Feb 16

Jenrry Mejia’s Role Is Set

Once he arrives in camp – which might take another week – it appears Jenrry Mejia’s spring is already laid out for him.

Barring an injury to somebody rated ahead of him, Mejia will be used as a starting pitcher and expected to open the season at Triple-A Las Vegas. This decision has nothing to do with his visa problems in leaving the Dominican Republic.

Not that they don’t need bullpen help, but this is the best course for the Mets, both in the short and long terms.

The Mets have several rotation questions, and if history is an indicator they will have a need for another starter or two this season. It is that way every summer.

And, for next year and beyond, the Mets will need another starter, as there are no plans to bring back Johan Santana.

The Mets’ projected rotation includes Santana, Jon Niese, Matt Harvey, Shaun Marcum and Dillon Gee. Mejia and Zack Wheeler are next in line.

Santana and Gee are coming off injuries; Niese’s career-high is 13 victories; Harvey has ten career starts; and Marcum was a late FA pick-up. Now, you tell me that is a position of strength.

Clearly, the Mets need more starting pitching depth.

Mejia has been bounced around between the rotation and the pen, and I still maintain Jerry Manuel’s insistence of using him as an untested reliever set back his career. Through it all, Mejia’s greatest success has been as a starter, and it is the team’s obligation to put him in a position where he’s best able to succeed.

After coming off Tommy John surgery last year – and who says there’s not a connection with how he’s been handled? – Mejia’s numbers were far superior as a starter.

Mejia posted a 2.75 ERA and .245 opponents batting average as a starter compared to a 5.48 ERA and .303 opponents batting average out of the bullpen.

While it isn’t the largest sampling, it is enough to determine his comfort zone and the best place to start.

Starting pitching is expensive, and despite Fred Wilpon’s proclamation his finances are in order and the Mets will spend in the future, that’s no guarantee. What is assured, however, is the Mets don’t have the chips to deal for a starter and anybody of substance in the free-agent market will be costly. That’s another reason why grooming Mejia in this role is the prudent option because of his reasonable salary.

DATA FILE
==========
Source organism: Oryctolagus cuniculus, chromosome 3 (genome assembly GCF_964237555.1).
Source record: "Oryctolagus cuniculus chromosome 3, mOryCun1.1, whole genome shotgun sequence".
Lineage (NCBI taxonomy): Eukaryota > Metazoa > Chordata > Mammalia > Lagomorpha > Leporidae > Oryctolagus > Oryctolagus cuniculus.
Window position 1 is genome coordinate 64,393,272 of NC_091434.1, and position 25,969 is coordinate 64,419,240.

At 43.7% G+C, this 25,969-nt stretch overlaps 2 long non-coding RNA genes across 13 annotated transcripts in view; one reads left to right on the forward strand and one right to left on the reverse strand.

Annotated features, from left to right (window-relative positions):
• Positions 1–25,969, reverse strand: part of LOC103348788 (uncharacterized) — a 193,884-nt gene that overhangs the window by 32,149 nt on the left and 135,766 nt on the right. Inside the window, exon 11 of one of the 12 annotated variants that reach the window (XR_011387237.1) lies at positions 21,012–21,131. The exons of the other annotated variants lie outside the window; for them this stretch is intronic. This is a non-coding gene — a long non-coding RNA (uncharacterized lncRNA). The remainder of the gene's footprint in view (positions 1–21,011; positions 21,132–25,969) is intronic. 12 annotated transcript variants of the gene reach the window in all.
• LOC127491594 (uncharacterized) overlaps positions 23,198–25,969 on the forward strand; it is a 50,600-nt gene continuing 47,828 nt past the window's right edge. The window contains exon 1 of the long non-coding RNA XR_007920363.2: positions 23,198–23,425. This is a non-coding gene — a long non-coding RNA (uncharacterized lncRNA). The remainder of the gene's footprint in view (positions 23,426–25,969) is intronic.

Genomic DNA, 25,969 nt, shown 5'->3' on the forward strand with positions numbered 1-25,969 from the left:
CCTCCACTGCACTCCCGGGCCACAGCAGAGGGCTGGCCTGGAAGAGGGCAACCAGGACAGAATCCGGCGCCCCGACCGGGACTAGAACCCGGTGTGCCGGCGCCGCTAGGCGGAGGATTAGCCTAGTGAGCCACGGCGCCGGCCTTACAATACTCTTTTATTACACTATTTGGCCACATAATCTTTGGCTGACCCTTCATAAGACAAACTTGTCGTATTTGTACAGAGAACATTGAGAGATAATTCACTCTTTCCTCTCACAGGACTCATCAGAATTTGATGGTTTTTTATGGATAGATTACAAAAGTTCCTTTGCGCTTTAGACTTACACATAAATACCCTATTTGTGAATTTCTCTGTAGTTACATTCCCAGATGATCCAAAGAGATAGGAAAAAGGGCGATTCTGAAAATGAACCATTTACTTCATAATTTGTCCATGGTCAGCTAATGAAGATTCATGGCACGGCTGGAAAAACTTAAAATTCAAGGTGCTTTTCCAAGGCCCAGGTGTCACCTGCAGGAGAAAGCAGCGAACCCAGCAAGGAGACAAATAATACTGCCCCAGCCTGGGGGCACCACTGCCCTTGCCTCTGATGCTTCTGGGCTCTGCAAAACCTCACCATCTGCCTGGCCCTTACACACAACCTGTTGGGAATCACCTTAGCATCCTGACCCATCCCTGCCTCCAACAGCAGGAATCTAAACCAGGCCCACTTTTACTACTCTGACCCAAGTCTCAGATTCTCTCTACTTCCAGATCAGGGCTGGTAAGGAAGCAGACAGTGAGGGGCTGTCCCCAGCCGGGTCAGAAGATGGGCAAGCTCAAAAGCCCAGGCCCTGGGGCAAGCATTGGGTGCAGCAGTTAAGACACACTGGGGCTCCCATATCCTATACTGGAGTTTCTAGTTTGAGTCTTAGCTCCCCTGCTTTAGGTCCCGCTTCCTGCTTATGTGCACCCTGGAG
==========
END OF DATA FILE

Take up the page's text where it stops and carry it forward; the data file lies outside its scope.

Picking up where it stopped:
Mejia needs this year to fully come back from his injury and build up the strength to pitch seven plus innings every fifth day. This is the best course for both Mejia and the Mets.

Meanwhile, Mejia is working out at the Mets’ complex in the Dominican Republic and manager Terry Collins thinks it could be another week before he gets to Florida.

Feb 15

Jose Reyes Rips Marlins’ Owner Over Trade

I couldn’t help but laugh out loud when I read the ESPN story about Jose Reyes being angry with Miami Marlins owner Jeffrey Loria for trading him to Toronto.

Mark Buehrle said the same thing after the trade months earlier.

REYES: Sees it from both sides now.

REYES: Sees it from both sides now.

“I was shocked, because Jeffrey Loria, he always told me he’s never going to trade me,’’ Reyes said. “He always called my agent and said, ‘Tell Jose to get a good place here to live.’ ’’

Reyes said he even met with Loria days before the trade and there was no mention of the trade.

Are you tearing up, yet?

Maybe everything Reyes said is true, but wasn’t there a time when he said he wanted to stay with the Mets and finish he career playing next to David Wright? There was also a time when Reyes said he would do what was best for him and the Mets would do what was best for them.

And, after signing a six-year, $106-million contract with the Marlins he never looked back on the Mets. It wasn’t a pleasant divorce for Reyes from the Mets, and also the fans here who greeted him with boos upon his initial return and mostly apathy later in the summer.

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Feb 15

Monitoring Santana And Keeping Him Away From The WBC

I realize the matter of national pride and his desire to represent Venezuela in the World Baseball Classic, but Johan Santana is set to get $31 million from the Mets this year (including a $5.5 million buyout) and that’s where his responsibility lies and the team has told him so.

Once ardent supporters of the WBC, the team has told Santana it doesn’t want him to pitch in the international event.

There’s no disputing Santana pitches hard and has been a workhorse when healthy, but the problem is staying healthy. Only in 2008, his first year with the Mets, did Santana make his entire allotment of 34 starts.

Santana10The Mets have paid Santana a considerable amount of money, including a full season (2011) when he gave them nothing. This is his last year with the Mets and the club is within their rights to insist he not risk injury in the World Baseball Classic.

The magic number for Santana this year is 215, as in the number of innings he must pitch for his $25 million option to kick in. Considering his recent history, that likely won’t be a problem, but if he’s healthy it will be an interesting scenario.